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Predicting 1-year risk for relapse in patients who have discontinued or continued quetiapine after remission from first-episode psychosis.

Author(s): Hui CL(1), Wong GH, Tang JY, Chang WC, Chan SK, Lee EH, Lam MM, Chiu CP, Law CW, Chung DW, Tso S, Pang EP, Chan KT, Wong YC, Mo FY, Chan KP, Hung SF, Honer WG, Chen EY.

Affiliation(s): Author information: (1)Department of Psychiatry, University of Hong Kong, Hong Kong, China. Electronic address: christy@lmhui.com.

Publication date & source: 2013, Schizophr Res. , 150(1):297-302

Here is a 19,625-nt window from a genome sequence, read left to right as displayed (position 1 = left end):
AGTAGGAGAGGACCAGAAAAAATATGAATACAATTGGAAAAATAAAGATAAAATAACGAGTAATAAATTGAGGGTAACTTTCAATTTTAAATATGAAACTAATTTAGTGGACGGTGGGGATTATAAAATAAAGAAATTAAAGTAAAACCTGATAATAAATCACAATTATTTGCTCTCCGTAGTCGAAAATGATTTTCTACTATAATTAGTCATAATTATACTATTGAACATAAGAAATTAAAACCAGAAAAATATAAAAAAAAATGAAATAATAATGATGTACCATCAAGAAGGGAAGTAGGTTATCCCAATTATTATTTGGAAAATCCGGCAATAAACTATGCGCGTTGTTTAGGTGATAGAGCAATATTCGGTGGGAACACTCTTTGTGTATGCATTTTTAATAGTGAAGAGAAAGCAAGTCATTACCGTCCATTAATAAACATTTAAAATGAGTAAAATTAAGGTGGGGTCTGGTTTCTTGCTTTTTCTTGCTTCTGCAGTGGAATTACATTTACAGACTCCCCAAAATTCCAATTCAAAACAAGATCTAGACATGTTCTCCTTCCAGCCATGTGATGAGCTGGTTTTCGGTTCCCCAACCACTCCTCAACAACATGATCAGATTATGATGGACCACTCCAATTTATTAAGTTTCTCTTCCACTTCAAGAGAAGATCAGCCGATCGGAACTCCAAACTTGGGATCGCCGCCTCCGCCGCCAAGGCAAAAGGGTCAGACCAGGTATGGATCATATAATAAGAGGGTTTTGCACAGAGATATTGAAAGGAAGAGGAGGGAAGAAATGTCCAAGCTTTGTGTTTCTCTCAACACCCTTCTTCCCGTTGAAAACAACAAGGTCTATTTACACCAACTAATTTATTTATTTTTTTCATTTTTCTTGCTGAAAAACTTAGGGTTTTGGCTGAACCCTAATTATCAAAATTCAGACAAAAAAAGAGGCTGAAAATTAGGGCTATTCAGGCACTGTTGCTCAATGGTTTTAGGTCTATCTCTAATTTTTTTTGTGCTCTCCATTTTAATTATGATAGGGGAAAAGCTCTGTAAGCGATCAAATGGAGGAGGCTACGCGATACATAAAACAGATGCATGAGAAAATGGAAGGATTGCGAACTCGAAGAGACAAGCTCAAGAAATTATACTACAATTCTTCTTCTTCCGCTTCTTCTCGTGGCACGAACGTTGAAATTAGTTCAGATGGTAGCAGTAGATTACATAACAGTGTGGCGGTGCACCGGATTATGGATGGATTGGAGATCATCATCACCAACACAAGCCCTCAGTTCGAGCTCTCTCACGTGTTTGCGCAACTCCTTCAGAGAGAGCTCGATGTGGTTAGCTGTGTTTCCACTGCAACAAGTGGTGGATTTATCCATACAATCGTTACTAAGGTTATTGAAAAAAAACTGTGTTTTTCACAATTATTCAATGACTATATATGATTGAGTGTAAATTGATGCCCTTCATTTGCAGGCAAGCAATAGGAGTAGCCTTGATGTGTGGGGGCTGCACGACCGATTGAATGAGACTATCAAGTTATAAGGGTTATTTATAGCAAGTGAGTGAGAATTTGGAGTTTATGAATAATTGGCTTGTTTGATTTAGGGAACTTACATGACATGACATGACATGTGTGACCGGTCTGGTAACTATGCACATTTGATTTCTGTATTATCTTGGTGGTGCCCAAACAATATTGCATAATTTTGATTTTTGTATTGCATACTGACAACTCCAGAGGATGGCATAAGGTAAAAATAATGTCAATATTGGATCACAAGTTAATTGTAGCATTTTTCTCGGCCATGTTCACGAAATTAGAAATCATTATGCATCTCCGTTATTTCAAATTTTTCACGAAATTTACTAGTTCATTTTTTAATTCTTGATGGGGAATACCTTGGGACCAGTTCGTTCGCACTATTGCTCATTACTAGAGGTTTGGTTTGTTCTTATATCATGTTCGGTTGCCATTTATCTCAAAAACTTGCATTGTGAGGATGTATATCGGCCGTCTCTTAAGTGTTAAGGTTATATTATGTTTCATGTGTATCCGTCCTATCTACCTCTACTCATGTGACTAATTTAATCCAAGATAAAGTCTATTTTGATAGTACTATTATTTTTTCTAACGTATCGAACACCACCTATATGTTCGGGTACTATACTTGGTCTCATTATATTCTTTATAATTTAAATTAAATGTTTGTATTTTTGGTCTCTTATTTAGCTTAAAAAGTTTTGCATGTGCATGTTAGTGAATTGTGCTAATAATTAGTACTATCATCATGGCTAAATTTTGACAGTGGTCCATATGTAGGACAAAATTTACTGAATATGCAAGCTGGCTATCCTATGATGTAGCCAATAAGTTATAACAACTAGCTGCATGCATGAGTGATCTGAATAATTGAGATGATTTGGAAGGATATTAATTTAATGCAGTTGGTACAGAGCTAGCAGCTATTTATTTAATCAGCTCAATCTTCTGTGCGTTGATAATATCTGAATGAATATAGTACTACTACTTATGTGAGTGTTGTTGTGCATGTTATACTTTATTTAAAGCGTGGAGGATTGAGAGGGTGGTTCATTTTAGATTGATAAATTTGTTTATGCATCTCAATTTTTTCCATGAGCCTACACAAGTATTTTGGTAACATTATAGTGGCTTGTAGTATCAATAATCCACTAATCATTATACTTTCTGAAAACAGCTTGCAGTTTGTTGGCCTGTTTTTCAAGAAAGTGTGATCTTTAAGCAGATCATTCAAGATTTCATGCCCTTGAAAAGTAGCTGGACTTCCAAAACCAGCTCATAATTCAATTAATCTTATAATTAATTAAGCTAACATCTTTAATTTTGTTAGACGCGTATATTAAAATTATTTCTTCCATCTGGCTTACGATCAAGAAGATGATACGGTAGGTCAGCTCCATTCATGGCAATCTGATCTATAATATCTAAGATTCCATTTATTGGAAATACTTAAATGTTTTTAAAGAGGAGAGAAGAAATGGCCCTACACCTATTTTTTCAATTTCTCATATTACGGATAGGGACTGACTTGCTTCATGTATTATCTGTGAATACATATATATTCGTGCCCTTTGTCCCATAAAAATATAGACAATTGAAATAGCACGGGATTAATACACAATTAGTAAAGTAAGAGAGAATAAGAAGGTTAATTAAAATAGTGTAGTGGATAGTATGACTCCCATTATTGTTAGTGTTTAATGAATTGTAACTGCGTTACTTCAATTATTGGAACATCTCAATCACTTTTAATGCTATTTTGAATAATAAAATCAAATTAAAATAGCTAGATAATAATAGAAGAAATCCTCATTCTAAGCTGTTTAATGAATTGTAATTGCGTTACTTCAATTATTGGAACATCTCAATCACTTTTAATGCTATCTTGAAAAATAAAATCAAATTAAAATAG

OBJECTIVE: Relapse is common among patients with psychotic disorders. Identification of relapse predictors is important for decision regarding maintenance medication. Naturalistic studies often identify medication non-adherence as a dominant predictor. There are relatively few studies for predictors where adherence is already known. It is this situation i.e., discontinuation of medication that predictors will be most useful. We identify predictors for relapse in situations of (i) discontinuation and (ii) continuation of maintenance medication. METHOD: Analysis of relapse predictors is based on a randomized controlled study (n=178) comparing relapse rates between patients who discontinued or continued medication for at least 1 year following first-episode psychosis. Demographic, clinical and neurocognitive variables were assessed at baseline as predictors of relapse within 1 year. RESULTS: Risk of relapse was 79% in the discontinuation group and 41% in the maintenance group. Predictors in the discontinuation group were diagnosis of schizophrenia, poorer semantic fluency performance, and higher blink rate. Predictors in the continuation group were disinhibition soft signs and more general psychopathology symptoms. CONCLUSION: Different predictors of relapse were identified for first episode psychosis patients who discontinued and continued maintenance medication. Neurocognitive dysfunctions are important predictors for both groups. While signs of frontal dysfunction and dopamine hyperactivity predict relapse in the discontinuation group, sign of cognitive disinhibition predicts relapse in the continuation group.

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